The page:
Currently, there are eight food banks in the state of Alabama with one, the Community Food Bank of West Alabama, serving the Birmingham Metro. Operating primarily as a food distribution center, the Food Bank purchases food through industry connections and distributes it to a series of community agencies, over 250 of them, to be administered to local individuals and families in need. Information regarding food distribution events can be found on the Community Food Bank of West Alabama’s website. Information regarding volunteer opportunities, events, and a donation page can be found here

Recently re-opened Blazer Kitchen, operated on UAB’s campus, provides resources for students experiencing food insecurity. In order to abide by COVID-19 regulations, the center is offering online appointment timesfor students and employees to collect pre-packaged parcels of food. Blazer Kitchen operates out of the Hill Student Center and the 1613 Building. A donation portal, volunteer opportunities, and more information can be found on the official Blazer Kitchen website. 

Food banks and local pantries are integral toward mitigating food insecurity in communities and are considered the first line of defense in the fight against hunger. According to the University of Vermont, 85% of food pantry users reported a good or very good experience with them. While some individuals surveyed complained of the long lines and limited selection, the overwhelming majority stated that they were positively impacted by food banks. Food banks are vital to improving food security in communities.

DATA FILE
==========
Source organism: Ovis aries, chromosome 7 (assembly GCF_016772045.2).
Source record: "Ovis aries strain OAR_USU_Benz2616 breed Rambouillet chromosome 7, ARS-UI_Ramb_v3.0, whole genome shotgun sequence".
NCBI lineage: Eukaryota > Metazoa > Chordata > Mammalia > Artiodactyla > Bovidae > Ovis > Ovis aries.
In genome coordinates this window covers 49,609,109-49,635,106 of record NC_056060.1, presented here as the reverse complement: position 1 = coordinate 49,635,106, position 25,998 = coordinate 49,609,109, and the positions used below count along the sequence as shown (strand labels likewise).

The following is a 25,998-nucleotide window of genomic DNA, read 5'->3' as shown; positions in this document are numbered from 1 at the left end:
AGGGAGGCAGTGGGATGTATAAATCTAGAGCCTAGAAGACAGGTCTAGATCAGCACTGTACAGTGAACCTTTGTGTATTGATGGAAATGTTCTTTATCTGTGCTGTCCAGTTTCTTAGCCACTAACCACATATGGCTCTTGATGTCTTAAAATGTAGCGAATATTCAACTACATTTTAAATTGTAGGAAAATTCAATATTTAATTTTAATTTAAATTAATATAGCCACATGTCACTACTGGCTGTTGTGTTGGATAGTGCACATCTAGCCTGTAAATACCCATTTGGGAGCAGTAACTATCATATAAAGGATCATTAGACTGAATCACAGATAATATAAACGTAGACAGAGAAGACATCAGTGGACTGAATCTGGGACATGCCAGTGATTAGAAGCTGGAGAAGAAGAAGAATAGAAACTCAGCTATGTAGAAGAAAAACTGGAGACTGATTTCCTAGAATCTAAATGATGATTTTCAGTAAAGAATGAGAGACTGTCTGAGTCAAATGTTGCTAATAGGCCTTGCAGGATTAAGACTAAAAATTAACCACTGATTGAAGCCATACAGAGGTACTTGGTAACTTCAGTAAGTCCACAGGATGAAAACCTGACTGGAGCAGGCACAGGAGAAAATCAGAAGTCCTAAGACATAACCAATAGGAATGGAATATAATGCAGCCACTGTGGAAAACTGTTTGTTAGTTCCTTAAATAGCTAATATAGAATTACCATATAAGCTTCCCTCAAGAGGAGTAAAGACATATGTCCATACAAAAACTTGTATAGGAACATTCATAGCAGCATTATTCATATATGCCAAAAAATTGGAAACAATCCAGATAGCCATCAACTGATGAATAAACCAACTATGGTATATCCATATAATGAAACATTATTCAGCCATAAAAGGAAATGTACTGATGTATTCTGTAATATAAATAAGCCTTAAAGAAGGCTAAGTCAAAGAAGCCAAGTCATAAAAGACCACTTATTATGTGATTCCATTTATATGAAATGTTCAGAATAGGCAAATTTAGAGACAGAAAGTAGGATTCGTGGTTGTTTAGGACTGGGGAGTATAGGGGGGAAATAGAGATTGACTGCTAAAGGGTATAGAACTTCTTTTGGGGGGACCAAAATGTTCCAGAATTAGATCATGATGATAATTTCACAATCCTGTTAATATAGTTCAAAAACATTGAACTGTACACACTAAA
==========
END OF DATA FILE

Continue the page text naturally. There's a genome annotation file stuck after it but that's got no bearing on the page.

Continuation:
An Introduction to Redistricting and its Effects on Healthcare

August 13, 2021 by Kimberly Tsoukalas, LHC Program Coordinator

Following the 2020 census, the national and state legislatures are set to redefine the boundaries for congressional elections and representative districts. These districts determine the geographical areas for state and national elected officials including Representatives, State Senators, and Board of Education members. Due to the coronavirus pandemic, the process is running behind schedule but government officials are still working diligently to redraw new district lines in time for the 2022 election cycle. Below, we’ve broken down where the state of Alabama is in the redistricting process, what citizens can expect during the process, and how it can impact healthcare policy in our communities.

Redistricting Timeline

Steps to Delivering Census Redistricting Data. Visit “Timeline for Releasing Redistricting Data” on the Census Bureau website for more information!April 26, 2021